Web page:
January 18, 2009 — In his time as eBay’s vice president of global trust and safety, Matt Halprin used to hear from plenty of eBay members wondering why he or other company executives had apparently sent them e-mail flagging a problem with their account and asking them to re-register.
Halprin, now a rookie venture capitalist, said the actual problem was that cybercrime operations based in Romania or China were "spoofing" eBay’s identity, trying to trick some its 84.5 million members worldwide into giving up valuable data that would be turned into illicit profits.
Founded by Pierre Omidyar in 1995, eBay ranks as one of the great e-commerce success stories of the Internet revolution, facilitating about $80 billion worth of transactions in 2007. Starting with the first customer feedback system developed by Omidyar, efforts to ensure trust and security was paramount at eBay while the Web became rife with tech-savvy scamsters.
Six months ago, Halprin moved from eBay to Omidyar Network to lead a new initiative for the unorthodox philanthropic venture firm, wholly funded by Omidyar, still eBay’s chairman, and wife Pam. Perhaps best known for promoting microfinance in developing nations and grants to groups promoting human rights, Omidyar Network brought Halprin aboard as a partner to oversee its "media, markets and transparency" investments.
Halprin’s six years at eBay gave him an intimate perspective on the long-running battle between Internet scam artists and legitimate companies and legal authorities trying to combat so-called "social engineering" schemes. Some "phish" for private data and some place malware that criminals use to record and analyze computer key strokes. He recently met with the Mercury News to offer his perspective and advice on Internet security. The following is an edited transcript.
Q What should Internet users know about the perils of commerce over the Internet?
A The simplest answer is you have to behave online like you do offline. You have to have your wits about you and exercise good judgment. In the offline world, you wouldn’t walk into that dark alley when someone says, "Hey, I can sell you a purse for less than that store over there," because you’d recognize it was a dark alley. You wouldn’t buy from a stranger you’d just met without some cues that they have a reputation you can trust. And people get sucked in through greed, looking for a great deal. If a deal is too good to be true, it probably is.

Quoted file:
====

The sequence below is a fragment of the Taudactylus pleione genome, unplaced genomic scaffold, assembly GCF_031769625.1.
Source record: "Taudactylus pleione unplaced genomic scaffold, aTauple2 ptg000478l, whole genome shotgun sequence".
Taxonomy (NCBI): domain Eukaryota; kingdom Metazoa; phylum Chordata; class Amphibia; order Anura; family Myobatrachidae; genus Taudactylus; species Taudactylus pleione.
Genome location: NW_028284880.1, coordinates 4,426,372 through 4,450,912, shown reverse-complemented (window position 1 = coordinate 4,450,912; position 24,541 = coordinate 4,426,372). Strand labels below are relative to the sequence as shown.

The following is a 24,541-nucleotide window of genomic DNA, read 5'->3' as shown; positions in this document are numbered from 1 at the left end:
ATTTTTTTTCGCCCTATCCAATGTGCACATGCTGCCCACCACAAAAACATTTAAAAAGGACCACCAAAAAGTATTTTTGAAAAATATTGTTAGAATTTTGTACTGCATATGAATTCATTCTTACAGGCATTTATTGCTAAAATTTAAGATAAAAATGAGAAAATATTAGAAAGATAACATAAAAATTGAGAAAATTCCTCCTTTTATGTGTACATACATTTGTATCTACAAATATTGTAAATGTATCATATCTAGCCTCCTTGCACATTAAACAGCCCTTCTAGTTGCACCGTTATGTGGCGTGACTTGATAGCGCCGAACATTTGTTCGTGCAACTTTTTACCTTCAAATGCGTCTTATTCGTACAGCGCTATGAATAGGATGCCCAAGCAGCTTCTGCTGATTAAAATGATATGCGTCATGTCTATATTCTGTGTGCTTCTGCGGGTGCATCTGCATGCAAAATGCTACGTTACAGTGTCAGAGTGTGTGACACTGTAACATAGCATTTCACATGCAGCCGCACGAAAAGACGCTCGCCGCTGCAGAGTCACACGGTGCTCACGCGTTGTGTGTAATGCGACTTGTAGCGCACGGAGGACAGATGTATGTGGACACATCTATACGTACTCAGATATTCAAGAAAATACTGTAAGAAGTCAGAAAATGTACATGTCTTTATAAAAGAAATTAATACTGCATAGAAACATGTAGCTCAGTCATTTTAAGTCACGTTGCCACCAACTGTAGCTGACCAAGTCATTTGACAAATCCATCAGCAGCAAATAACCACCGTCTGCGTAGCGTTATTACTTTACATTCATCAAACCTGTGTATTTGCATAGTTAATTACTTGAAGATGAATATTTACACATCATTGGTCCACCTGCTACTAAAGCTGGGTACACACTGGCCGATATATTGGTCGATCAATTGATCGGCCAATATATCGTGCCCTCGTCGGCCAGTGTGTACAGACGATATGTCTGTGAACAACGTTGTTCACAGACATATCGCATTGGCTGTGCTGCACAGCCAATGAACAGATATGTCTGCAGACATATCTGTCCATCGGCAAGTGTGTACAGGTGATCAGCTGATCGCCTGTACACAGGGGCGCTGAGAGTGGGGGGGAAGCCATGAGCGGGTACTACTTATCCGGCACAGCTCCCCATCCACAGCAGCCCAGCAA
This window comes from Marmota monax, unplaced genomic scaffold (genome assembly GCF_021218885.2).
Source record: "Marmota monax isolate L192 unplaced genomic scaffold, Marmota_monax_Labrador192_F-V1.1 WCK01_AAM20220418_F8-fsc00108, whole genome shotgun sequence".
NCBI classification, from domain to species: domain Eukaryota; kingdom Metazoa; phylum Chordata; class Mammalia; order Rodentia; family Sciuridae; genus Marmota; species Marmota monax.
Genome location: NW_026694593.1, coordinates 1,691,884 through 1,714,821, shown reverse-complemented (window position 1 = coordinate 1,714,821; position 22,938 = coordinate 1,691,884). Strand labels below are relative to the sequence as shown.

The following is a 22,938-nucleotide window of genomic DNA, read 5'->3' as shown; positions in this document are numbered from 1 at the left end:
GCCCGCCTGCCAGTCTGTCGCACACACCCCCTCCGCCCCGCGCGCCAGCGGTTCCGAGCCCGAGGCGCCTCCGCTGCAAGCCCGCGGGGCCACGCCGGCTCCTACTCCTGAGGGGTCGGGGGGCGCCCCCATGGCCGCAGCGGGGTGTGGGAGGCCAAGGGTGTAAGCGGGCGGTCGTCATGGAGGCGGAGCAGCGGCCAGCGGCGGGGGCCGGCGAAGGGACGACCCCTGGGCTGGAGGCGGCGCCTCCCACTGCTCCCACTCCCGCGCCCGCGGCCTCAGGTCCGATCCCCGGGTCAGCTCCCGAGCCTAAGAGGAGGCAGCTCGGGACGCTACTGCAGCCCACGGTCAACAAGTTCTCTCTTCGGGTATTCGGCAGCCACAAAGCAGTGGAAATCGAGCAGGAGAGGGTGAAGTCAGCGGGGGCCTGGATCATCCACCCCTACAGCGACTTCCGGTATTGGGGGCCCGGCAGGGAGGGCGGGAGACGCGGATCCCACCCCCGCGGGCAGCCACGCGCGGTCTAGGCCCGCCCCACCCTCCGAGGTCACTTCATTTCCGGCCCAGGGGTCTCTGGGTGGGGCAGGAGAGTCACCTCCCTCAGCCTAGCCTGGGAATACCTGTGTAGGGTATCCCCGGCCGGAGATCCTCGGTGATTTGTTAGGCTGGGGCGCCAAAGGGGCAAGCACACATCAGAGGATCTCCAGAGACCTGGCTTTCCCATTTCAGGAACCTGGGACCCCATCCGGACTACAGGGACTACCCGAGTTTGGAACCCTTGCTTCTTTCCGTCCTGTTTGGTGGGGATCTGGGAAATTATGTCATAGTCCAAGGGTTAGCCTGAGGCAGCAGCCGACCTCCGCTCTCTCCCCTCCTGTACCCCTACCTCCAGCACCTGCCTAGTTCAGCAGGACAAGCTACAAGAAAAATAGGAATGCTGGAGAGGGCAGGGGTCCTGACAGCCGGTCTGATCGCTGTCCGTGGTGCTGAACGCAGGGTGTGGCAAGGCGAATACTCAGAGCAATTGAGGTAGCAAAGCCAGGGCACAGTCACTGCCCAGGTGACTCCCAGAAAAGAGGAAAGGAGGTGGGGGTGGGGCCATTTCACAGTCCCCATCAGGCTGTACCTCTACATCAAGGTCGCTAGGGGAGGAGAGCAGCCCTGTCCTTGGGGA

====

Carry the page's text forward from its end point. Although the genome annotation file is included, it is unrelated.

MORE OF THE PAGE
Q As the Web evolves, where are you seeing possible scams?
A Facebook, I believe, is about to get a whole lot of social engineering scams. One of my colleagues’ wife in the last seven days had a request from one of her friends saying they were in the U.K., they had lost their wallet and they needed to get some money somehow because they were stuck.
Well, the (Facebook) account had been taken over. And how did they get that account in the first place? They probably just sent e-mails saying ‘Your Facebook account is about to be closed, and you’re going to lose all your contacts, if you don’t respond in 24 hours.’
Q Why are such scams an emphasis for Omidyar Network?
A We like technology platforms that enable lots of people to connect and do great things. If you give people the right tools and the right environment, we are huge believers people can do great things to improve their own lives. The power of individuals is great.
It’s not top-down government that should be doing things. Individuals, if you give them the right circumstances, can do a lot. Trust is a key enabler, a key piece of infrastructure for the Internet and therefore for all those organizations to do well. If there’s an absence of trust online, all these organizations we’re making investments in aren’t going to be as successful because people are going to fear using the Internet.
Online, we can’t see these people. We don’t know them. And even when we think we do, maybe we don’t because it’s someone purporting to be a personal friend on Facebook or a trading partner on eBay. More and more criminals are moving online to do their work. So we’re looking more for tools that will promote trust, whether they’re reputation-system-based, verification-system-based or better detection-system-based.
Q Omidyar Network is a kind of hybrid firm in how it backs both nonprofit and for-profit ventures. Can you explain its philosophy?
A I know Pierre, I know the way he thinks. He’s incredibly idealistic. His idealism is inspiring. But as idealistic and inspiring as he is, he’s also rather ruthless about making sure individual incentives and disincentives make sense. There’s a hard-core belief in market-based principles.
Q You’ve long been involved in Management Leadership for Tomorrow, an organization that helps minorities gain acceptance to business schools and corporate jobs. What impact will the election of Barack Obama as president have on this cause?
A It’s great. At MLT, we believe a great way to accomplish social change with respect to diversity in America is to have top leaders in business come from diverse backgrounds, because then young people would look up and see role models, and say, "If I work hard and set my mind to it, I can do that, too." So we look at it and say, "What better way to help America realize its vision to be a land of opportunity than to have Barack Obama as president."